Partisanship and politics is getting in the way of solid security strategy

As long as this partisan foolishness continues, Americans won't trust America's leaders. That makes it almost impossible for Americans to trust potentially intrusive, yet necessary security measures.
Written by David Gewirtz, Senior Contributing Editor

Life is filled with tough choices. I know that sounds cliche, but we all know it's true. If life for each of us individuals is filled with tough choices, imagine how challenging some of the choices are at the national governance level.

A young person has to choose what course of study to pursue, even though he doesn't really know what he wants to do in life, and can only afford one shot at school. A young parent may have to decide whether to focus on career or family. A couple may have have to choose whether or not they're going to have kids at all. These are all tough choices, and yet each of us has to make tough choices all the time.

At the national level, our leaders have tough choices, too. Do we send our troops into war, where some of our kids are certain to die? Is it better to drop atomic bombs on Hiroshima and Nagasaki or to potentially let millions more die in conventional ground conflicts?

Do we spend tax money that might help suffering families or do we spend it to prevent bridges from collapsing? Or do we not spend it at all, and thereby reduce the tax burden on our citizens?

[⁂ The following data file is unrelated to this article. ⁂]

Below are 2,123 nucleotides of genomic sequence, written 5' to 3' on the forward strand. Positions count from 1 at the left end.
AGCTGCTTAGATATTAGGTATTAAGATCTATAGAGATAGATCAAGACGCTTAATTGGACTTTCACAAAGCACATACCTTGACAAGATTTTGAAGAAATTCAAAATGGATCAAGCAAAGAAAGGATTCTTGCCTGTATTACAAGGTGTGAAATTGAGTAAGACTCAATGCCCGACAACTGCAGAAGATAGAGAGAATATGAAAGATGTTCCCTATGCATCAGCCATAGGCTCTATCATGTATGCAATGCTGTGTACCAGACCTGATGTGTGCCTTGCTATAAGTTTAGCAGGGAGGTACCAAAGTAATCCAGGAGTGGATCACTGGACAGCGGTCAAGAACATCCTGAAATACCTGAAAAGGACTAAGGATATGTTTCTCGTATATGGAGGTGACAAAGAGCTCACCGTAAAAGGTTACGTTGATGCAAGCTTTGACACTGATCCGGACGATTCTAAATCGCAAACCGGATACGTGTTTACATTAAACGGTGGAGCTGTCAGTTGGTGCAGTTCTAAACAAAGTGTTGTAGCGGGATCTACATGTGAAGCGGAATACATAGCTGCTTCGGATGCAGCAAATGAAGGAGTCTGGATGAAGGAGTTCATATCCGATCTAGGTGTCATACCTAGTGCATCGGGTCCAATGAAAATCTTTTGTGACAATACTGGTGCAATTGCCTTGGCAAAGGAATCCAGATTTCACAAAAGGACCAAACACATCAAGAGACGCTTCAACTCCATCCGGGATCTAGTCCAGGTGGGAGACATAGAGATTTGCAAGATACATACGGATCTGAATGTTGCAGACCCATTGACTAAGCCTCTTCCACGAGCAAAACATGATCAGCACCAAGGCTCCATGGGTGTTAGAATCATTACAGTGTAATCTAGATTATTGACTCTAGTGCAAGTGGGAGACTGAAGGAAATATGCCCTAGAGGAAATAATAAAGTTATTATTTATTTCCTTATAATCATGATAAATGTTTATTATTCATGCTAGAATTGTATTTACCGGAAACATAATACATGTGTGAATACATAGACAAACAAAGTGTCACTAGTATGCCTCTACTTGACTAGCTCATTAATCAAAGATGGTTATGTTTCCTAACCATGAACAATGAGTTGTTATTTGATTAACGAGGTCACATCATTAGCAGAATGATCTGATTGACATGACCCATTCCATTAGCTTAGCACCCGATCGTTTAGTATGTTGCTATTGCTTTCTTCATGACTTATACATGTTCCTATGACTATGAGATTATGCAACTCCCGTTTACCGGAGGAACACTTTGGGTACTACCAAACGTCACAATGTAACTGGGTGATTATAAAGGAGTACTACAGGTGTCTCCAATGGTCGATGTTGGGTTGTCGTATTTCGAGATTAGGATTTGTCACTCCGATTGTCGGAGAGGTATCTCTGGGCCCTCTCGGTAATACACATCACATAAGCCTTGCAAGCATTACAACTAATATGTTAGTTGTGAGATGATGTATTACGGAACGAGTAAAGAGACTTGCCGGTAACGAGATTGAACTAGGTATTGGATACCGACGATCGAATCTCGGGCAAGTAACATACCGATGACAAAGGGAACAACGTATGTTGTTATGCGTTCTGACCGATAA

Great Debate: Do democracies really need to spy on their citizens?

These are all huge choices. They're very different, yet there's one common factor among all of them: there is no one right answer. There are many ramifications to each choice, and those of one ideology may lean one way while those of another ideology may lean another — but there's still no one right choice.

This is at the heart of politics. Because national policy choices are based on so many factors, it's virtually impossible to get everyone to agree on one single option.

Take climate change, for example. Scientists the world over are convinced beyond a shadow of a doubt that we're experiencing substantial climate change. And yet, even in the face of scientific evidence, there are deniers. Some deny out of ideology and some deny out of simple orneriness (if the other side is for it, I'm against it). Still others fight against the concept because they don't want their companies to be subject to regulations if climate change becomes an accepted theory and laws are enacted based on that premise.

Politics is important, because in a democratic nation, we all have the right to a voice. But politics can get in the way of finding the best answer, the best practice for a given situation. Politics is often fueled, not just by concerned citizens' voices, but by enormously powerful lobbies, often representing clients whose missions are at fundamental odds with the best interests of the nation as a whole.

The problem with politics is that it can often derail wisdom in favor of the most moneyed special interests. A single viral sound-bite or video clip can derail best practices if it's got stickiness or resonates -- even if it's based on faulty logic or misleading messaging.

Lobbying firms play this game for keeps. That's how we got SOPA and PIPA, truly heinous bills that did their darndest to leave our fair use rights at the digital door.

This, then, is the fundamental problem of politics: it erodes the public's confidence and trust in our leadership.